Płock Cathedral, or the Cathedral of the Blessed Virgin Mary of Masovia, is an example of Romanesque architecture. The bishopric in Płock was founded about 1075. The first definite reference to the cathedral is in 1102, when Władysław I Herman was buried there. The present Romanesque cathedral was built after 1129 by prince Bolesław III and Bishop Aleksander of Malonne. This was a rebuilding following a fire and took from 1136 until 1144. It was consecrated in 1144 as the Church of the Blessed Virgin Mary. The original bronze doors of the Romanesque cathedral (now in Velikiy Novgorod) have figurative bas-reliefs depicting the verses of the so-called 'Roman Confession of Faith', and the figure of Alexander of Malonne, bishop of Płock. The doors were made in the Magdeburg workshop about 1150. In the cathedral there is now a bronze replica of the doors, made in the 1980s. In the Royal Chapel on the north side of the cathedral is a marble sarcophagus forming the tomb of two Polish rulers, Władysław I Herman and his son Bolesław III Wrymouth.
Following a major fire in 1530, the building was reconstructed by Bishop Andzej Krzycki as a new Renaissance style church (1531–1535). This was the first large Renaissance style cathedral in Poland, although it reused granite ashlar portions of the Romanesque basilica. The architects were Bernardino de Gianotis from Rome, Giovanni Cini da Siena and Philippo da Fiesole. The layout of the new cathedral was based on the Renaissance basilicas of Rome (Sant'Agostino, Santa Maria del Popolo). However the external architecture remains in the style of North Italian brick churches, more similar to local late Gothic ones in Masovia, and may be the result of rebuilding work about 1560 by Giovanni Battista of Venice, who added the spacious choir and two western towers.
The building was restored in 1903, when the present front elevation facing west and the towers was re-designed by the architect in charge of the restoration, Stefan Szyller. Between the world wars, the interior was decorated with additional frescoes by Władysław Drapiewski and Czesław Idźkiewicz, local student of Józef Mehoffer graduating from the Academy in Kraków.References:
Roman Walls of Lugo are an exceptional architectural, archaeological and constructive legacy of Roman engineering, dating from the 3rd and 4th centuries AD. The Walls are built of internal and external stone facings of slate with some granite, with a core filling of a conglomerate of slate slabs and worked stone pieces from Roman buildings, interlocked with lime mortar.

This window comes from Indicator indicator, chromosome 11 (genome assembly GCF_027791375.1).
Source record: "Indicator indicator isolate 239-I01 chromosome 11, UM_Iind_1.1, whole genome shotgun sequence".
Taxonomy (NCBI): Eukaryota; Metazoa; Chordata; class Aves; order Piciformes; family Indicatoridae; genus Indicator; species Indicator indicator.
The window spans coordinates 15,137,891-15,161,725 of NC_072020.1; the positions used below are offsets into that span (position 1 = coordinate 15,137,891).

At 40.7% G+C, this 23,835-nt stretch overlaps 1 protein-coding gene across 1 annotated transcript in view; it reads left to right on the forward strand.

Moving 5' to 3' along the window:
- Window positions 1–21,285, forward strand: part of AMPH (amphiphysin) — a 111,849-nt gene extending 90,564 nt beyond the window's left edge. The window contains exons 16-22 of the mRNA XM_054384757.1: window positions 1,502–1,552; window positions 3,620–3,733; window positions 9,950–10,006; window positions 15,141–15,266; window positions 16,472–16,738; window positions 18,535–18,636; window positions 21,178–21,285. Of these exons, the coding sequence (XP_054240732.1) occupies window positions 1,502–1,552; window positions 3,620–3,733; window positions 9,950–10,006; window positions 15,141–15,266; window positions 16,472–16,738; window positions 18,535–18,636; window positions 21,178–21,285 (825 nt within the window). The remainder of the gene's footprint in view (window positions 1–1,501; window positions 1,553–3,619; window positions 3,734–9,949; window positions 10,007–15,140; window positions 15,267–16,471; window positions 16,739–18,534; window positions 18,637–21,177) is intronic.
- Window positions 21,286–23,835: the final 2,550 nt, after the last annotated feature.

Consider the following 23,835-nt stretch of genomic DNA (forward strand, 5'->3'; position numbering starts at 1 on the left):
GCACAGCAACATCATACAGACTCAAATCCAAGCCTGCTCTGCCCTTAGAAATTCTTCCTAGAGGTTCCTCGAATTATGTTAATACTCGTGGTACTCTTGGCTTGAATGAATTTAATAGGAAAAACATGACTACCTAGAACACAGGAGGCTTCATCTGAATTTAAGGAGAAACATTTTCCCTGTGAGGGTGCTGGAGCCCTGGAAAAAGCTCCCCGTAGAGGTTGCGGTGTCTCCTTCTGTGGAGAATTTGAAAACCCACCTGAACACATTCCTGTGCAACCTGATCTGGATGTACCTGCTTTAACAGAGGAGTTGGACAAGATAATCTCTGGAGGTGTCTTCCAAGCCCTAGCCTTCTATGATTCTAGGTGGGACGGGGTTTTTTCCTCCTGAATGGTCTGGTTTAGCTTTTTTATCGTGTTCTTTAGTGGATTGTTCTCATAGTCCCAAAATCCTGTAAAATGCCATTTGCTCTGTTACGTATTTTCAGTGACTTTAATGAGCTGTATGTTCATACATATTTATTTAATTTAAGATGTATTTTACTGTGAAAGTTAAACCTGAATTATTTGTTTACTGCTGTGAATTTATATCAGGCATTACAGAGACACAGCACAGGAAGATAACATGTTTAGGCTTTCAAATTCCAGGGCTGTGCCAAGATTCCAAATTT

Their total length of 2117 m in the shape of an oblong rectangle occupies an area of 1.68 ha. Their height varies between 8 and 10 m, with a width of 4.2 m, reaching 7 m in some specific points. The walls still contain 85 external towers, 10 gates (five of which are original and five that were opened in modern times), four staircases and two ramps providing access to the walkway along the top of the walls, one of which is internal and the other external. Each tower contained access stairs leading from the intervallum to the wall walk of town wall, of which a total of 21 have been discovered to date.
The defences of Lugo are the most complete and best preserved example of Roman military architecture in the Western Roman Empire.
Despite the renovation work carried out, the walls conserve their original layout and the construction features associated with their defensive purpose, with walls, battlements, towers, fortifications, both modern and original gates and stairways, and a moat.
Since they were built, the walls have defined the layout and growth of the city, which was declared a Historical-Artistic Ensemble in 1973, forming a part of it and becoming an emblematic structure that can be freely accessed to walk along. The local inhabitants and visitors alike have used them as an area for enjoyment and as a part of urban life for centuries.
The fortifications were added to UNESCO"s World Heritage List in late 2000 and are a popular tourist attraction.